Greater ChinaOperationsTech

Wallem boss Coles lashes maritime technology vendors

Frank Coles, the new CEO of Wallem Group, has lashed maritime vendors across the world for failing to properly make the case for going green, digital or automated.

Coles, who joined shipmanagement giant Wallem two months ago from simulator provider Transas, took to LinkedIn to vent his anger at how technology developments are being stymied in shipping as vendors fail to sell their products properly.

“The fog of noise from the vendors make (sic) it impossible for most users in maritime to appreciate the truth, the facts or the value of what is being promoted,” Coles wrote.

The CEO, who worked at telecommunications provider Inmarsat before Transas, wrote on the social media platform: “Technology solutions are being wasted in the maritime industry because vendors and manufacturers don’t solve the right problems, don’t ask the right questions and don’t know the right things to produce, or how to sell or promote it.”

Coles claimed shipping was seeing an endless delivery of fragmented applications that only address a part of the solution, instead of enterprise solutions.

Widgets and proprietary systems abound, so it is not unusual for an owner or operator to have multiple products and applications to try and run the ship safely and efficiently, Coles observed.

“Owners are told go unmanned, or automated, or green and don’t worry it will save you money. But I am sorry we cannot show you how, we won’t share the pain. Vendors do not know how to present the proof, or are not prepared to have skin in the game,” Coles wrote.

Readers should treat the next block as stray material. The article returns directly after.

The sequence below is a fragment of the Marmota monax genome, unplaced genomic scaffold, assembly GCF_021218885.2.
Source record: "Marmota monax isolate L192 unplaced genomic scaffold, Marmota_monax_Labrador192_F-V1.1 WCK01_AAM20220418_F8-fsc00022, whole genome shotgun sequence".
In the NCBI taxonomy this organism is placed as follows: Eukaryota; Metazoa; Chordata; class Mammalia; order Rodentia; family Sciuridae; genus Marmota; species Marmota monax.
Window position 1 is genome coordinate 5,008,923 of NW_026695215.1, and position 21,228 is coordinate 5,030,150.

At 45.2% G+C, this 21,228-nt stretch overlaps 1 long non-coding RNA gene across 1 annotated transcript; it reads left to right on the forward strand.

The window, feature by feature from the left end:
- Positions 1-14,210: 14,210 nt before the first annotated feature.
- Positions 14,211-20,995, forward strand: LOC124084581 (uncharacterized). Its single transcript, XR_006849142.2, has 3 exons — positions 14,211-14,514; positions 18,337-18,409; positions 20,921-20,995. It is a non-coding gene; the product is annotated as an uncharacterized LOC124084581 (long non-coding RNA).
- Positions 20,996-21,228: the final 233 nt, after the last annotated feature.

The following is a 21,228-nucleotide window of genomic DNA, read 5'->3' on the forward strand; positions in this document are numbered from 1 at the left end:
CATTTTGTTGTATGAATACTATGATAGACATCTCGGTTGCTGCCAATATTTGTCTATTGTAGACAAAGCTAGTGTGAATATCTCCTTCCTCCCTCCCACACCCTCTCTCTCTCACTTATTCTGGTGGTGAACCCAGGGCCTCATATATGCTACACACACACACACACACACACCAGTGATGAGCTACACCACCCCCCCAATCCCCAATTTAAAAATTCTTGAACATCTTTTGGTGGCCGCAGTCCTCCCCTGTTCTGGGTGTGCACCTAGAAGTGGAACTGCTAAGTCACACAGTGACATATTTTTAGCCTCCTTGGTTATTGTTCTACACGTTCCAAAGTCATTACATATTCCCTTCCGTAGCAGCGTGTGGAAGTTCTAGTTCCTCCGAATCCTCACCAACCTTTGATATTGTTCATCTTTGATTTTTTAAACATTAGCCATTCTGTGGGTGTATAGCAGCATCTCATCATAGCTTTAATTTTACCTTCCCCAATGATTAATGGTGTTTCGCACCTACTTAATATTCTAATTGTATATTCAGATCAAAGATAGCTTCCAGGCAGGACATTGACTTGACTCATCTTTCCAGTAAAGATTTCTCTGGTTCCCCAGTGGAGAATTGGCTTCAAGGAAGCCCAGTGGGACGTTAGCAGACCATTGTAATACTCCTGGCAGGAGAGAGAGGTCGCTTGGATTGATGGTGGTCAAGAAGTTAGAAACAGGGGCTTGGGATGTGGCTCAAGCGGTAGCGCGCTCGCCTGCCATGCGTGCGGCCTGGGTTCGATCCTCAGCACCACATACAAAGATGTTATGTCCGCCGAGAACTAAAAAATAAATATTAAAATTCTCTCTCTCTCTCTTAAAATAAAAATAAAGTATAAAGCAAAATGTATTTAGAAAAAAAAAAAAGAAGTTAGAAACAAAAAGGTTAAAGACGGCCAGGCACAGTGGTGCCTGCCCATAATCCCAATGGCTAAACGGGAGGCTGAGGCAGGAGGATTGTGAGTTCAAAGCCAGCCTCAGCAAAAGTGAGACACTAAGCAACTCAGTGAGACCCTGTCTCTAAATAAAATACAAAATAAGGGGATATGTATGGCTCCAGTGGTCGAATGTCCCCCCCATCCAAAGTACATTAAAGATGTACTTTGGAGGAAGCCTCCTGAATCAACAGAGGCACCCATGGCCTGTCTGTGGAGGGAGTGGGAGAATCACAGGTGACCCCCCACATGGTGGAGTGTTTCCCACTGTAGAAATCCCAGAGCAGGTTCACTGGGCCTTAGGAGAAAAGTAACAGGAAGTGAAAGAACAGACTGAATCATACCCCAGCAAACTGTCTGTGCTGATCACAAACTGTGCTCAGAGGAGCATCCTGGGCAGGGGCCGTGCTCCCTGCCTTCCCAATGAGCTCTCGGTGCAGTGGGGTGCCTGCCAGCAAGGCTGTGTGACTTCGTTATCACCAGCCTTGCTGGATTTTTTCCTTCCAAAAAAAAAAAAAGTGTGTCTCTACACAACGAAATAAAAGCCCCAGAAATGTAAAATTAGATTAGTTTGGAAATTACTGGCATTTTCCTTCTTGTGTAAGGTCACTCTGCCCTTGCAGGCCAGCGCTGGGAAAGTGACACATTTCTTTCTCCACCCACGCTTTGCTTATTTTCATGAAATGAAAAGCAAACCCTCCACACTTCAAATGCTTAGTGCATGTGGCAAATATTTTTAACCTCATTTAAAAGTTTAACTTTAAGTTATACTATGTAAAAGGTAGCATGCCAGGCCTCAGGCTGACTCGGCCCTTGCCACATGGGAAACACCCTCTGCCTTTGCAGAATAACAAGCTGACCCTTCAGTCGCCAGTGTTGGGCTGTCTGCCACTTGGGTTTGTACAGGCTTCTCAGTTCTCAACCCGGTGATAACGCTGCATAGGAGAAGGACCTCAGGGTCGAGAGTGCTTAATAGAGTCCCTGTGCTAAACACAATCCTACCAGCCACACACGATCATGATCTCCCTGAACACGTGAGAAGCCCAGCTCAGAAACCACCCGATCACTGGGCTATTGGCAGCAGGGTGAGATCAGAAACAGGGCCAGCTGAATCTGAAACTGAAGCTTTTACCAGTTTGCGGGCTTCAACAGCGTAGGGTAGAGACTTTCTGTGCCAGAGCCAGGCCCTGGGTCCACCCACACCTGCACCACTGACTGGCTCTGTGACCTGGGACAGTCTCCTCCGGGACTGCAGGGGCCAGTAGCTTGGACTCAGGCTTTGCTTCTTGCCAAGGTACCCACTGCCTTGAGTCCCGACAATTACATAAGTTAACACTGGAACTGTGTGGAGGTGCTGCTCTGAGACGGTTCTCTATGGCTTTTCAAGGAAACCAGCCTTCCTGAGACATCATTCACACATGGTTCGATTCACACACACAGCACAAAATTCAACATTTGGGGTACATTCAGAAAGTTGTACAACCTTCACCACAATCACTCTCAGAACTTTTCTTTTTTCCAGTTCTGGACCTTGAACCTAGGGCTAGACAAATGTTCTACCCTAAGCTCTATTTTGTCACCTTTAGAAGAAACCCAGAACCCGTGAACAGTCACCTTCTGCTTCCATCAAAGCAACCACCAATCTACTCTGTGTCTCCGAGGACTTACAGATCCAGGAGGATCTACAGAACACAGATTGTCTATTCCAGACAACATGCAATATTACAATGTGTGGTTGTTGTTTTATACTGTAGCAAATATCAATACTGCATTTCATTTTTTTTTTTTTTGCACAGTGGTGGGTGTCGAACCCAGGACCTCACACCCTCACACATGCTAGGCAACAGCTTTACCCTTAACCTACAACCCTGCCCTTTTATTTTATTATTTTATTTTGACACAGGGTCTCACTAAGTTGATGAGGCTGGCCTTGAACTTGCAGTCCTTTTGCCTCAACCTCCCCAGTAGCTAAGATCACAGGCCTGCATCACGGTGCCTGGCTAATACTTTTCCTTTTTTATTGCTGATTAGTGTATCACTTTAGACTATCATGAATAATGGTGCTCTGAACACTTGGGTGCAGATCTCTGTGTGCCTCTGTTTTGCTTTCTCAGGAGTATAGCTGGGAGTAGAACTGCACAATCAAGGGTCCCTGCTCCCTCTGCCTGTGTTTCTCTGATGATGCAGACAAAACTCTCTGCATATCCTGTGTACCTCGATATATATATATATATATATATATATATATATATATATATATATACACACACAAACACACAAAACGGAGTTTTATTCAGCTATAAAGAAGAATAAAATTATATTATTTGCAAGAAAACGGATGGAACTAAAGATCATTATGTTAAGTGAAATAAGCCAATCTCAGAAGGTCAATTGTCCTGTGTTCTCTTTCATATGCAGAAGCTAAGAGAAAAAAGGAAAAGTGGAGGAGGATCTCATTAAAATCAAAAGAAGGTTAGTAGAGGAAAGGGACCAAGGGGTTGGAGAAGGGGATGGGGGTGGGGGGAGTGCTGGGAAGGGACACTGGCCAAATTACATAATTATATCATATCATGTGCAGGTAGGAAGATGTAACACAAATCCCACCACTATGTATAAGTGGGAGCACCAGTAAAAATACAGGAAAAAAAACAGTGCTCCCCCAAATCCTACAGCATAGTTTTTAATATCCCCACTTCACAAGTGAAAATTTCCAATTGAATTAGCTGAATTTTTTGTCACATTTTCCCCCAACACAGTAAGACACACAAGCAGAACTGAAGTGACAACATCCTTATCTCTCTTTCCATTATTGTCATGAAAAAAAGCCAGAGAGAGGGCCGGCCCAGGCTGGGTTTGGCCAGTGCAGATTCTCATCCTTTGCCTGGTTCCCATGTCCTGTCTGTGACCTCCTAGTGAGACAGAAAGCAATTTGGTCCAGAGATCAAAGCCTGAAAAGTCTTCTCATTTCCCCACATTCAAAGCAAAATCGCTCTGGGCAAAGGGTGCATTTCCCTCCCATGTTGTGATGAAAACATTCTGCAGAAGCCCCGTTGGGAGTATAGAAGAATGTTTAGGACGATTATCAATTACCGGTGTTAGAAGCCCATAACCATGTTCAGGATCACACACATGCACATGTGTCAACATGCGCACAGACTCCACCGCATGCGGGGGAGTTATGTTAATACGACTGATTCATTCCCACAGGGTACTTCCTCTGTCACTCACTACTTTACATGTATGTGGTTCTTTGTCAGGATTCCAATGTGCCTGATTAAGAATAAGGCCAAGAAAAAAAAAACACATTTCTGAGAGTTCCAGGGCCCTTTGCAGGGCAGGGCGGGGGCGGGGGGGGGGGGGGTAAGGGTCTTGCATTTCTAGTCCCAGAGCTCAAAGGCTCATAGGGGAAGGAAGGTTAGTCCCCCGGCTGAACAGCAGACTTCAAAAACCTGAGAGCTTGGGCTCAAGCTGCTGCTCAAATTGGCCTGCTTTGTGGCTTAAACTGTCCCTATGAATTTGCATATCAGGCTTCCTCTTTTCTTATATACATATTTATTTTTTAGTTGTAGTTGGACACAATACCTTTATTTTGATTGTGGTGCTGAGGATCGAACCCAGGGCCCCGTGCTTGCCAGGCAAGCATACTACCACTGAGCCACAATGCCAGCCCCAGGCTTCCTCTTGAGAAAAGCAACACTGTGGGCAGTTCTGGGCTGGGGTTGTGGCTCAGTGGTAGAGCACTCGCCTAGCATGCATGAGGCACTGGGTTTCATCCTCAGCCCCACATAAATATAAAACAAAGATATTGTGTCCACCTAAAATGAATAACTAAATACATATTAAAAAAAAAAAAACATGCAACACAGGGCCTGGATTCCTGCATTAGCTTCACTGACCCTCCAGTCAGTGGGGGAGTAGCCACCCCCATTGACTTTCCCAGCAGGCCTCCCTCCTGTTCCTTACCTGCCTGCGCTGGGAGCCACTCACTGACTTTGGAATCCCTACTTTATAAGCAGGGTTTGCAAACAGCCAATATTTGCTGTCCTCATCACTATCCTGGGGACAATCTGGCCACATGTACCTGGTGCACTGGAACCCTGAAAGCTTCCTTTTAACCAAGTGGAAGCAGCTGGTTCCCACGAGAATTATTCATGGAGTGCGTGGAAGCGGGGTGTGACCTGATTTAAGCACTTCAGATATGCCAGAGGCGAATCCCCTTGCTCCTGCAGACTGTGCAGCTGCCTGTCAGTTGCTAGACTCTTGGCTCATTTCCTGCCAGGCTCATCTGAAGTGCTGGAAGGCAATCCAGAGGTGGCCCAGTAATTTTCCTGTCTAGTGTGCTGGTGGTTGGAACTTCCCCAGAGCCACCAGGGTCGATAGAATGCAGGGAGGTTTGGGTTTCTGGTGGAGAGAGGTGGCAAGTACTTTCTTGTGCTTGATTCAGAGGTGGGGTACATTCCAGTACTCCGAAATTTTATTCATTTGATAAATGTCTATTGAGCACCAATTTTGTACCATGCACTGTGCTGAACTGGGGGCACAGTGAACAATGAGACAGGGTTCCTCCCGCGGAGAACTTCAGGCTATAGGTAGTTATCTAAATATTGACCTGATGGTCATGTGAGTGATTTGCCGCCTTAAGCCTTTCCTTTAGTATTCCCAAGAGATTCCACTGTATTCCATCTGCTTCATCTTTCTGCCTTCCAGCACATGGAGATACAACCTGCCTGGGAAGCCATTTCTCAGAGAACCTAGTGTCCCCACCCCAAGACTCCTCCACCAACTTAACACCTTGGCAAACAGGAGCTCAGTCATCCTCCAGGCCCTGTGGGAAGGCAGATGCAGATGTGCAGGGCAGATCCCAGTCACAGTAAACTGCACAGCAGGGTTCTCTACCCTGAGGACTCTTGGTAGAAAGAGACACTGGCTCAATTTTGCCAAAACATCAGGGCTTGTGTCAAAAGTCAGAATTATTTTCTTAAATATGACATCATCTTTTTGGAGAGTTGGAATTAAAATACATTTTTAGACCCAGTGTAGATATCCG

Lena Göthberg, host of the Shipping Podcast, questioned Coles on LinkedIn whether or not he was preaching open source via this message to which he replied: “[A]bsolutely open source alongside an enterprise approach. But more than anything, clarity and truth.”

Coles, the salesman turned manager, then went on to stress: “I don’t want vendors who can’t see the big picture.”

Coles has wasted little time stamping his authority at the 116-year-old Wallem Group since touching down in Hong Kong a couple of months ago. Announcements about a series of new appointments are due soon, Splash understands.

Sam Chambers

Starting out with the Informa Group in 2000 in Hong Kong, Sam Chambers became editor of Maritime Asia magazine as well as East Asia Editor for the world’s oldest newspaper, Lloyd’s List. In 2005 he pursued a freelance career and wrote for a variety of titles including taking on the role of Asia Editor at Seatrade magazine and China correspondent for Supply Chain Asia. His work has also appeared in The Economist, The New York Times, The Sunday Times and The International Herald Tribune.


  1. Sounds like some valid criticisms and technology vendors should take notice of this type of feedback. I would also add though that many shipping companies probably need a CTO to map out their own technology strategy as is the case in telecoms for example.

  2. I do agree to a certain extent with Mr Coles. However, we should also look at the other side of the coin in order to see the bigger picture. We are referring to a market where technology improvements have been vitamins instead of painkillers for a reason and this is not just the technology providers. So although i can see the validity to a certain extent as i mentioned of the comments made by Mr Coles i think the whole market needs to improve itself in different ways in order to move things forward on the technology front.